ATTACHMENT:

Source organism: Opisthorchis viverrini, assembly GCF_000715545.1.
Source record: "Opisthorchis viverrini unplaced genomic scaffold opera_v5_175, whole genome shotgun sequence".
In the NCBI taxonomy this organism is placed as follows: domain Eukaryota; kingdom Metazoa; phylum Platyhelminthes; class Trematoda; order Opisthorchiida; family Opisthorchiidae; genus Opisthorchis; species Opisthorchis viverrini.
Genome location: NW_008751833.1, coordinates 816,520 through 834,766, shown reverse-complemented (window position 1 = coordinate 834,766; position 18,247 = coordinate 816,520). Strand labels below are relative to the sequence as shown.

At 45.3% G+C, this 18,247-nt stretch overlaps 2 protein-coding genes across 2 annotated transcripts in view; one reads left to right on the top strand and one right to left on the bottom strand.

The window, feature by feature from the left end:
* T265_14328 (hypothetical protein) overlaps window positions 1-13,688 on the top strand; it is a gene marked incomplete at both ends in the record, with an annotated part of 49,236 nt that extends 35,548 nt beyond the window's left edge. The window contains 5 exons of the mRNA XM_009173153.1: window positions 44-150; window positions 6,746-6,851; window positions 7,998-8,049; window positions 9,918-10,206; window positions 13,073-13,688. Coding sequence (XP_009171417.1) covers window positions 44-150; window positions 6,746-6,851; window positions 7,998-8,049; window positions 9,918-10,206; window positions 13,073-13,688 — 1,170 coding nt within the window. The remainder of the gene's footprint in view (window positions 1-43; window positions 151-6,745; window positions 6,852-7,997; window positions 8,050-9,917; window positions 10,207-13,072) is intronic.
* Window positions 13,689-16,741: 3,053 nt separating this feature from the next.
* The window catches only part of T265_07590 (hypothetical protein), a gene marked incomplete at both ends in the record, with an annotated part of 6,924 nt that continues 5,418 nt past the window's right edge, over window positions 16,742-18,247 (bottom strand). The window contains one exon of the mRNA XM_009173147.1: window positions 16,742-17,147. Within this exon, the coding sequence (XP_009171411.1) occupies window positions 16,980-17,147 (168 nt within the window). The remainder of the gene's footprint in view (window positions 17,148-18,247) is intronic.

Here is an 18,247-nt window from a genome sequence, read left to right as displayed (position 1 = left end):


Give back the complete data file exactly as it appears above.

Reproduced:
Source organism: Opisthorchis viverrini, assembly GCF_000715545.1.
Source record: "Opisthorchis viverrini unplaced genomic scaffold opera_v5_175, whole genome shotgun sequence".
In the NCBI taxonomy this organism is placed as follows: domain Eukaryota; kingdom Metazoa; phylum Platyhelminthes; class Trematoda; order Opisthorchiida; family Opisthorchiidae; genus Opisthorchis; species Opisthorchis viverrini.
Genome location: NW_008751833.1, coordinates 816,520 through 834,766, shown reverse-complemented (window position 1 = coordinate 834,766; position 18,247 = coordinate 816,520). Strand labels below are relative to the sequence as shown.

At 45.3% G+C, this 18,247-nt stretch overlaps 2 protein-coding genes across 2 annotated transcripts in view; one reads left to right on the top strand and one right to left on the bottom strand.

The window, feature by feature from the left end:
* T265_14328 (hypothetical protein) overlaps window positions 1-13,688 on the top strand; it is a gene marked incomplete at both ends in the record, with an annotated part of 49,236 nt that extends 35,548 nt beyond the window's left edge. The window contains 5 exons of the mRNA XM_009173153.1: window positions 44-150; window positions 6,746-6,851; window positions 7,998-8,049; window positions 9,918-10,206; window positions 13,073-13,688. Coding sequence (XP_009171417.1) covers window positions 44-150; window positions 6,746-6,851; window positions 7,998-8,049; window positions 9,918-10,206; window positions 13,073-13,688 — 1,170 coding nt within the window. The remainder of the gene's footprint in view (window positions 1-43; window positions 151-6,745; window positions 6,852-7,997; window positions 8,050-9,917; window positions 10,207-13,072) is intronic.
* Window positions 13,689-16,741: 3,053 nt separating this feature from the next.
* The window catches only part of T265_07590 (hypothetical protein), a gene marked incomplete at both ends in the record, with an annotated part of 6,924 nt that continues 5,418 nt past the window's right edge, over window positions 16,742-18,247 (bottom strand). The window contains one exon of the mRNA XM_009173147.1: window positions 16,742-17,147. Within this exon, the coding sequence (XP_009171411.1) occupies window positions 16,980-17,147 (168 nt within the window). The remainder of the gene's footprint in view (window positions 17,148-18,247) is intronic.

Here is an 18,247-nt window from a genome sequence, read left to right as displayed (position 1 = left end):